Many people no longer want a job simply to pay their bills. Instead, they want to work at a company that will help them learn and grow, personally or professionally. LinkedIn’s 2022 Workplace Learning Report found that companies that excel at internal mobility are able to keep employees around for an average of 5.4 years, which is nearly twice as long as companies that don’t. Given that ongoing growth is essential to candidates, make sure they know you will invest in their development up front.

One way you can signal this to candidates is to give them a chance to learn some new, relevant skills. For example, a hiring process designed to select sales representatives might include an opportunity for sales-interested candidates to access learning assets that teach about cold-calling techniques, how to best reach the C-suite, or strategies for overcoming call reluctance. The key here is giving candidates something for their time other than the possibility of a job offer. Give them value they can take wherever they go.

As the Great Resignation persists, job seekers are the ones in control. To fill openings, it’s critically important that companies make good impressions — and that starts with carefully mapped-out interview processes. Consider each question above to add more value to every candidate conversation.

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Managing people

How U.S. Employers Can Support Women’s Health

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As physicians, it is all too obvious to us that women’s health in the United States is in a state of crisis. Compared to other high-income countries, women of reproductive age in the United States have the highest rates of pregnancy-related death, preventable death, chronic health conditions, and mental health care needs. They are more likely to die during childbirth than their mothers, and the Supreme Court’s anticipated reversal of Roe v Wade will likely further increase pregnancy-related deaths.

Even more staggering are the inequities: Black women are three times more likely to die during pregnancy, regardless of education or income. The costs of health care are also burdensome, with women delaying care due to cost and suffering financial hardship due to medical bills, even if they have private health insurance.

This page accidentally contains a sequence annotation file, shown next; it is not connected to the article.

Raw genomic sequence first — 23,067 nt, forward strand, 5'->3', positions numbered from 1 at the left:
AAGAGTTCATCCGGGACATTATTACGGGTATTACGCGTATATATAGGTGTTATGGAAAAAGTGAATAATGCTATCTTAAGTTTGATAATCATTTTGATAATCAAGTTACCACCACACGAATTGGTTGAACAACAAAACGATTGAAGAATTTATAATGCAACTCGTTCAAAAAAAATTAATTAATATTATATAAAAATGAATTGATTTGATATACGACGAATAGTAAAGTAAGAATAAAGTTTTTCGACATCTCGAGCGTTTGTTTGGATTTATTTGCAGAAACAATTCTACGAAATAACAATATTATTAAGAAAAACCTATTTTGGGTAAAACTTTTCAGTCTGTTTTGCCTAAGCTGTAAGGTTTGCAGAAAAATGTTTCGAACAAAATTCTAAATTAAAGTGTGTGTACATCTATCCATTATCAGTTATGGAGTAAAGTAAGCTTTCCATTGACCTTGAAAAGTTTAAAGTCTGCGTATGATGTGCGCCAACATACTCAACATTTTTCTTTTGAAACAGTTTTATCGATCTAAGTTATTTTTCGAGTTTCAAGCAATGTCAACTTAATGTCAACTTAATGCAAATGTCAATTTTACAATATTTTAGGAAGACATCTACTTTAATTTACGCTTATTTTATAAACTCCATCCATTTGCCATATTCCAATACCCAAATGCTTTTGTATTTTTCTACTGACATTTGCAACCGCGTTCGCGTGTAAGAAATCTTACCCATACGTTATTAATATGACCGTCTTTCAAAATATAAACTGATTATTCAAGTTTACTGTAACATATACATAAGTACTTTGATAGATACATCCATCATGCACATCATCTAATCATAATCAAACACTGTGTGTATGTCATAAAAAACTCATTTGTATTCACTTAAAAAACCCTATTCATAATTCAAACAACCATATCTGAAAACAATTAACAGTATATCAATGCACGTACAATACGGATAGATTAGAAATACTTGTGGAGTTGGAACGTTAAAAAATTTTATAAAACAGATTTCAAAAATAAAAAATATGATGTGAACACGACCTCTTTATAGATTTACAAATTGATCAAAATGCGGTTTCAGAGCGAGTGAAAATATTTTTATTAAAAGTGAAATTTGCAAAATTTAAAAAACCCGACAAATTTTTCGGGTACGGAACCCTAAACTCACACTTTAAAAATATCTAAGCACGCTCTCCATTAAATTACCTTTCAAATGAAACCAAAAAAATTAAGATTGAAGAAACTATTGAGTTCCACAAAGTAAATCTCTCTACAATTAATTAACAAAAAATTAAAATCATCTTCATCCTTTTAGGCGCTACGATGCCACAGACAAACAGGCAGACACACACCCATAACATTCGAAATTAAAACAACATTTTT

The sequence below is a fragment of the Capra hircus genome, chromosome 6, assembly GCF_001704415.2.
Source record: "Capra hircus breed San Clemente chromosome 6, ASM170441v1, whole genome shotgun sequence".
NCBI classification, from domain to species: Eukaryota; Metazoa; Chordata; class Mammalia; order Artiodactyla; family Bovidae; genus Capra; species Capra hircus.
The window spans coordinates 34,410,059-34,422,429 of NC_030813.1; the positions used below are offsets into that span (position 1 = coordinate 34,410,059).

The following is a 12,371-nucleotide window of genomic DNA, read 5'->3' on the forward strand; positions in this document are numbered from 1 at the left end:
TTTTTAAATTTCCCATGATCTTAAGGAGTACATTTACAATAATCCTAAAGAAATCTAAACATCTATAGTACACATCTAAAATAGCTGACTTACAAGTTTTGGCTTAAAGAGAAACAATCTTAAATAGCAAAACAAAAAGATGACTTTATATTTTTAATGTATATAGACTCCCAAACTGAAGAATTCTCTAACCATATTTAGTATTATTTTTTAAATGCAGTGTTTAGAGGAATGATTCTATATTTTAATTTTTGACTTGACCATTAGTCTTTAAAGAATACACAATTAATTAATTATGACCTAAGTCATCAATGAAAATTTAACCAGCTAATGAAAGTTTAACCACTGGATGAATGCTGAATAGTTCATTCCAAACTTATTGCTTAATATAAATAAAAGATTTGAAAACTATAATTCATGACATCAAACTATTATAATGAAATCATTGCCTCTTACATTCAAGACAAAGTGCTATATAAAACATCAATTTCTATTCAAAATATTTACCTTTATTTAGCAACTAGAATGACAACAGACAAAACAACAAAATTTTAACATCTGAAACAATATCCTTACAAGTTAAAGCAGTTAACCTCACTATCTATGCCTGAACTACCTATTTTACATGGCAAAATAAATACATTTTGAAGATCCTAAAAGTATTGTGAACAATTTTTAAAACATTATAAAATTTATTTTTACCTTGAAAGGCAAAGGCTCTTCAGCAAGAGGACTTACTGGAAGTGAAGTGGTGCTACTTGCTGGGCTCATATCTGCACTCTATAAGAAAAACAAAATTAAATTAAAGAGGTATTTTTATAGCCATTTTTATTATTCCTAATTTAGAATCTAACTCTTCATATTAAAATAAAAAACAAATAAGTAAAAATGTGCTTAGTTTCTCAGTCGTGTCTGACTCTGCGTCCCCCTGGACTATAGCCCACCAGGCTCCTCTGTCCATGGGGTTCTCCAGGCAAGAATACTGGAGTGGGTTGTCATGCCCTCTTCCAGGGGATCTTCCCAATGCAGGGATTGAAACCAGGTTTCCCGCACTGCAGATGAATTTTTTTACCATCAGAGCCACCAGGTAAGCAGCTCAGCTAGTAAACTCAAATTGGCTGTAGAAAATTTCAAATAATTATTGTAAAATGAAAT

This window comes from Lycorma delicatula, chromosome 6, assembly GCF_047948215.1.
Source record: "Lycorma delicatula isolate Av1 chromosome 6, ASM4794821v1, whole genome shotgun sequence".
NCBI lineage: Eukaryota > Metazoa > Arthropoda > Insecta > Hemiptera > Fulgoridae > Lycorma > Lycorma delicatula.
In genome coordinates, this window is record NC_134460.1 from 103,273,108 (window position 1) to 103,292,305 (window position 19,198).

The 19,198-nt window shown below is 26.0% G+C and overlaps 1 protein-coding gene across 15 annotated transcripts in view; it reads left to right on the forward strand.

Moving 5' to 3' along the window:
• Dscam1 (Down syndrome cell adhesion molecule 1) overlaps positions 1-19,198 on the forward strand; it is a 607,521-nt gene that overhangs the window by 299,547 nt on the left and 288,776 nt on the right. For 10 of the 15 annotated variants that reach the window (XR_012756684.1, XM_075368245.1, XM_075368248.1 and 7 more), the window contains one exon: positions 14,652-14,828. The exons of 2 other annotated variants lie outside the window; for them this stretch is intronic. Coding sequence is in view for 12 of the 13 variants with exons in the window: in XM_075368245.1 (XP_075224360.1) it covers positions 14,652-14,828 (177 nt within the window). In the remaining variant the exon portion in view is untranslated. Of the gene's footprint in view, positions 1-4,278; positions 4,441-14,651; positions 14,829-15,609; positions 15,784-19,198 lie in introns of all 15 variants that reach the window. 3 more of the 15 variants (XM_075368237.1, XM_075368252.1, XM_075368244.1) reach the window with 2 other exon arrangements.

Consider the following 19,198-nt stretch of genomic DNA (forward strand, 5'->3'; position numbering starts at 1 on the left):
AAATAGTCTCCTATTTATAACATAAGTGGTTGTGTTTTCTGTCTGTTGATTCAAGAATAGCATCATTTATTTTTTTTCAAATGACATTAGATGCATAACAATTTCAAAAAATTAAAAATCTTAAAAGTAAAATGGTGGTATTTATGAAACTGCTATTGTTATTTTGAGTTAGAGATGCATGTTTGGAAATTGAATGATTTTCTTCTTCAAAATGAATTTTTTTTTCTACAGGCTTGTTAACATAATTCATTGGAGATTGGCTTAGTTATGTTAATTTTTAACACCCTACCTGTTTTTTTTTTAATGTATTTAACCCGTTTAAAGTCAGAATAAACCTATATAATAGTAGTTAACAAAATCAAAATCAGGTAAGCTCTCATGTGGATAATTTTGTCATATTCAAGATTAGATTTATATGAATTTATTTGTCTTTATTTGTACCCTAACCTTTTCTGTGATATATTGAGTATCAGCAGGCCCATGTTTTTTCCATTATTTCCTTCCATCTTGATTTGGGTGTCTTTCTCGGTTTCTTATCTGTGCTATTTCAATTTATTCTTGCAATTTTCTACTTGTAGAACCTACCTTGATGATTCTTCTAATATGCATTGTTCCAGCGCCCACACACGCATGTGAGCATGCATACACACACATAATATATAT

These poor outcomes negatively affect society and the workplace. When faced with the challenges of navigating work and family without adequate support to do so, many women simply opt to leave the workforce. This attrition results in decreased diversity, lost talent, and less productivity. The Covid-19 pandemic only exacerbated these trends. Between 2020 and 2022, 1.1 million women left the workforce, accounting for 63% of jobs lost during the pandemic. While many are gradually rejoining the labor force, many — especially mothers — are choosing not to return.

Employers can take action today to combat these challenges. Investment in women’s health results in a healthier population overall. Companies that offer comprehensive support for women’s health have higher productivity, better retention of female employees, and most importantly, they help improve health outcomes for women.

Women’s Health Is a National Priority

At a national level, recognition of these poor outcomes in the United States has led to new efforts to improve them. In December 2021, the White House made a call to action to reduce maternal mortality and morbidity. This effort included a $3 billion investment in maternal health, encouraged states to increase Medicaid postpartum coverage from 60 days to 12 months, and established a “Birthing Friendly” designation for hospitals that take steps to improve maternity care. The Centers for Disease Control and Prevention (CDC) currently funds perinatal quality collaboratives that convene a variety of stakeholders to improve the safety and patient-centeredness of maternity care. The National Institutes of Health — whose 27 individual institutes strikingly does not include one dedicated to women’s health — recently announced new funding for research into improved maternal health diagnostics.

The private sector has not kept pace with these advances. Women account for more than half of the national workforce, and most obtain health insurance through their employer. These plans, however, often impose serious financial barriers for essential health care services.

While the Affordable Care Act requires private plans to cover many preventive services, such as prenatal visits and mammograms, other essential services are not covered, such as genetic screening and prescription medications during pregnancy, hospitalization for childbirth, and diagnostic testing after an abnormal mammogram or pap smear. This is in stark contrast to Medicaid plans, where the amount that patients have to spend out of pocket for these services is exceedingly low. Unfortunately, these gaps in coverage are often most detrimental to employees living on lower incomes and those in marginalized racial-ethnic groups.